Coordinating Attention: The Unintended Consequences of FOMC Press Conferences
In an effort to increase transparency, the Chair of the Federal Reserve now holds a press conference following some, but not all, Federal Open Market Committee announcements. Press conferences are scheduled independently of economic conditions and communicate little information. Evidence from financial markets demonstrates that investors lower their expectations of important decisions on days without press conferences and that these announcements convey less price-relevant information. Therefore, the addition of press conference probably decreased transparency. Moreover, we show that investors concentrate their attention on announcements with press conferences, which, in recent models of the social value of public information, can reduce welfare.
Inverted Fee Venues and Market Quality
Stock exchanges incentivize the demand and supply of liquidity through their fee models. A traditional model pays a rebate to the liquidity supplier and an inverted model pays a rebate to liquidity demanders. We examine the impact of inverted fee models on market quality using an exogenous shock to inverted venue market share created by a regulatory intervention – the 2016 Tick Size Pilot. We show higher inverted venue share improves pricing efficiency, increases liquidity and decreases volatility. Our findings suggest that the finer pricing grid provided by inverted venues encourages competition between liquidity providers and improves market quality.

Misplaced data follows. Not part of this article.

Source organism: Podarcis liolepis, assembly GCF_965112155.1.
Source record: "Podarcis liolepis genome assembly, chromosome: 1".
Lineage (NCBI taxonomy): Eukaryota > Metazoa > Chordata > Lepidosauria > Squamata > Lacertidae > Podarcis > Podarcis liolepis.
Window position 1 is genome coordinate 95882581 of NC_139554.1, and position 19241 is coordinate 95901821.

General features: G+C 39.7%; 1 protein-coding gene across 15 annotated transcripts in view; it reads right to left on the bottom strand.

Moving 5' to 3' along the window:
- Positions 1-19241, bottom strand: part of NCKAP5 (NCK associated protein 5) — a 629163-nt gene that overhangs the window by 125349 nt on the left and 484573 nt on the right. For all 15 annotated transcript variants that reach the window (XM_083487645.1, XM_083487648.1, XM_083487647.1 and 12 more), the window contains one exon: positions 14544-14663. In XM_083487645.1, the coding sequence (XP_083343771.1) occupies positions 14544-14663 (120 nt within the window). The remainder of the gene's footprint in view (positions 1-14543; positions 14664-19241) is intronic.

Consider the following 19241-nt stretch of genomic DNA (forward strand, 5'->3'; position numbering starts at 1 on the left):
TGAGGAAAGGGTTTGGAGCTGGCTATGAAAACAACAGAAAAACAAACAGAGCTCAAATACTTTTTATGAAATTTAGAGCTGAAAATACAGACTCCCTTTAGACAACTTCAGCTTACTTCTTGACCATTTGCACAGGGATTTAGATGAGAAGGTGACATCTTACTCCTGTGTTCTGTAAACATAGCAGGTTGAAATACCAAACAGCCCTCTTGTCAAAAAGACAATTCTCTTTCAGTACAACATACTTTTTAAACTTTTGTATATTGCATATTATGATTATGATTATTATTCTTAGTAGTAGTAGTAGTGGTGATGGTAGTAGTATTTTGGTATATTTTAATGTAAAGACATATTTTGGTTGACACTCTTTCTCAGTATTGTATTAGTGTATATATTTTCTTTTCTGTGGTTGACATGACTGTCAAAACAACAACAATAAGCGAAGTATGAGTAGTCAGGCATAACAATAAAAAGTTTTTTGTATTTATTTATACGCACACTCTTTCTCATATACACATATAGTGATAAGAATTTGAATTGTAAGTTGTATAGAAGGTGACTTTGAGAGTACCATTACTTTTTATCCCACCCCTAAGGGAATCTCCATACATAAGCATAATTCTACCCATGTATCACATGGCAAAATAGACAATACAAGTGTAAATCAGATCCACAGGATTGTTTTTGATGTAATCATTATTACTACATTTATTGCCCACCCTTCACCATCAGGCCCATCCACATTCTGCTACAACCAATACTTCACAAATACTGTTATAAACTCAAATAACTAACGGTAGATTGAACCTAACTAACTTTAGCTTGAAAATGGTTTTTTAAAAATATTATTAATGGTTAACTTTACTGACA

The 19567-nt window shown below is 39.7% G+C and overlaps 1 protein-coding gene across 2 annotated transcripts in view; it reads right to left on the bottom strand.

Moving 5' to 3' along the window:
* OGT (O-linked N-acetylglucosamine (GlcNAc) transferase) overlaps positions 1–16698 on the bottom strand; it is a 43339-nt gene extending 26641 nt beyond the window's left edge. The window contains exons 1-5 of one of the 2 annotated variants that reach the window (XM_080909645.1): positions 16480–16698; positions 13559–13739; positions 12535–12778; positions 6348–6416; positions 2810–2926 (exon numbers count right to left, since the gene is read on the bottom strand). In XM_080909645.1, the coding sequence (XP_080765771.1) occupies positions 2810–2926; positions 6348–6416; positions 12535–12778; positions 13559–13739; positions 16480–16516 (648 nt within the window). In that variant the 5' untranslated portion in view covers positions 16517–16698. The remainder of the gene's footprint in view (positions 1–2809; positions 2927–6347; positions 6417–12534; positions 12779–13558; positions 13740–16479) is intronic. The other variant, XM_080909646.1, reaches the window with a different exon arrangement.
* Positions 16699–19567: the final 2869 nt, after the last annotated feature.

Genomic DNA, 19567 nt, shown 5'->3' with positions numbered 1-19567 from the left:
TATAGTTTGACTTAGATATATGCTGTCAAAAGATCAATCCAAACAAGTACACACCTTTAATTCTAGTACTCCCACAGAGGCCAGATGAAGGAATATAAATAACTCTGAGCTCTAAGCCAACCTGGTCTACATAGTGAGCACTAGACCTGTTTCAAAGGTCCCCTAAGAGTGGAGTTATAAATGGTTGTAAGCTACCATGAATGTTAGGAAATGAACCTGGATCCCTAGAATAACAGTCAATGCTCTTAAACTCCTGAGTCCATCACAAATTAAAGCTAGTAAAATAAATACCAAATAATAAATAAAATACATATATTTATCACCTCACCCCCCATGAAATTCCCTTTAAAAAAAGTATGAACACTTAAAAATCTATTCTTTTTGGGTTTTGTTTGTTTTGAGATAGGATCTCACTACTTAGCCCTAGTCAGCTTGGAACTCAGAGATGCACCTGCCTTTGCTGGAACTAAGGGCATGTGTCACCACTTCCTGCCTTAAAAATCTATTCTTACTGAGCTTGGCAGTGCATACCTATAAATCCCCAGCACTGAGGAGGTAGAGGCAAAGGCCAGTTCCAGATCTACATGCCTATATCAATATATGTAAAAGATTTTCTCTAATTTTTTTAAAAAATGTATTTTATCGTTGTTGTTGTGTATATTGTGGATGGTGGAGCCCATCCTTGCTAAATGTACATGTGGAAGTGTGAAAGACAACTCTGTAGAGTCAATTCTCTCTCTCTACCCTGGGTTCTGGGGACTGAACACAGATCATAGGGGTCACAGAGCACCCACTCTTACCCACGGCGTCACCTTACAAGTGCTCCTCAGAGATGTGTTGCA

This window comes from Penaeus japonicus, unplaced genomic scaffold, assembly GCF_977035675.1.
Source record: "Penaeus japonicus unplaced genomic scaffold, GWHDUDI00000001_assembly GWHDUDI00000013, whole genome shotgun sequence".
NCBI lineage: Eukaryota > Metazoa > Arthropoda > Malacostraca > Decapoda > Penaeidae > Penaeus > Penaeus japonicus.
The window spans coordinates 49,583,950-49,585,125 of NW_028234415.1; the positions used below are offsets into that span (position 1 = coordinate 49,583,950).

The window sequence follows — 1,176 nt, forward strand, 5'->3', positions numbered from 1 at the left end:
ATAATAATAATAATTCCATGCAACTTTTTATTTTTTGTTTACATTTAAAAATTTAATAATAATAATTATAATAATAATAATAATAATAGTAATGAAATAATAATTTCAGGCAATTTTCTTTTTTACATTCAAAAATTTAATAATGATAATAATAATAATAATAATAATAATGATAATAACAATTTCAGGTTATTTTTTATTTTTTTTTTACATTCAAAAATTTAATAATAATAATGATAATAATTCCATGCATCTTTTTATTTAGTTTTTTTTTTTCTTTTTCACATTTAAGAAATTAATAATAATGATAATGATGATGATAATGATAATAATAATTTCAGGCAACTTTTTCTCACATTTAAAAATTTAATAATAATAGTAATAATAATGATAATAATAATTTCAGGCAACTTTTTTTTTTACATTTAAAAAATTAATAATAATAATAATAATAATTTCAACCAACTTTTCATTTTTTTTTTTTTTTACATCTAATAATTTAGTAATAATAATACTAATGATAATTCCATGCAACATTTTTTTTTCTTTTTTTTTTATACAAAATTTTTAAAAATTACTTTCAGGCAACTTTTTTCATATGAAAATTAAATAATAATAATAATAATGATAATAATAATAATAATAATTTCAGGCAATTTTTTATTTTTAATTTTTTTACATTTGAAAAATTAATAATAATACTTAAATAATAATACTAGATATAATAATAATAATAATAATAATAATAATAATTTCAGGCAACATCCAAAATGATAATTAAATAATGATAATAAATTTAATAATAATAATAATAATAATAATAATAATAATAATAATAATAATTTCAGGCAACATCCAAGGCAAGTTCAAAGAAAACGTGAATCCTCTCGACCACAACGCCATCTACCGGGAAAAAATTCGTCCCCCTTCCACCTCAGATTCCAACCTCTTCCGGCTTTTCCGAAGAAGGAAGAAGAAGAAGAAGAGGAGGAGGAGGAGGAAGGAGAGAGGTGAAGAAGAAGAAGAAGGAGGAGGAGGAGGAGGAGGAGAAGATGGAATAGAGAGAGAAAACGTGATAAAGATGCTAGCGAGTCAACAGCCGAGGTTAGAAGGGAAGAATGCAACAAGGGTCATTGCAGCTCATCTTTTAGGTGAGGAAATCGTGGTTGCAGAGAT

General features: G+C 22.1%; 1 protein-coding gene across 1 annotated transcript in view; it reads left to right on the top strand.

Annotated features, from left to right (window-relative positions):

Double Bonus? Implicit Incentives for Money Managers with Explicit Incentives
With Juan Sotes-Paladino
Using a unique dataset of performance-fee mutual funds, we examine the interaction between direct and indirect incentives in the asset management industry. A comparison of the flow-performance relationships of performance-fee and non-performance-fee funds reveals that funds with direct incentives can face substantially steeper indirect incentives. Among performance-fee funds, the flow relationship depends on the performance fee level and tends to attenuate the asymmetry in total pay for good vs. poor performance. Altogether, our findings suggest that the market favors steep but symmetric ("linear") compensation schedules for asset managers. Our results shed new light on the contracting relation between delegating investors and their portfolio managers.
Indexers and Comovement
I introduce a general equilibrium model with active investors and indexers. Indexing causes market segmentation, and the degree of segmentation is a function of the relative wealth of indexers in the economy. Shocks to this relative wealth induce correlated shocks to discount rates of index stocks. The wealthier indexers are, the greater the resulting comovement is. I confirm empirically that S&P 500 stocks comove more with other index stocks and less with non-index stocks, and that changes in passive holdings of S&P 500 stocks predict changes in comovement of index stocks.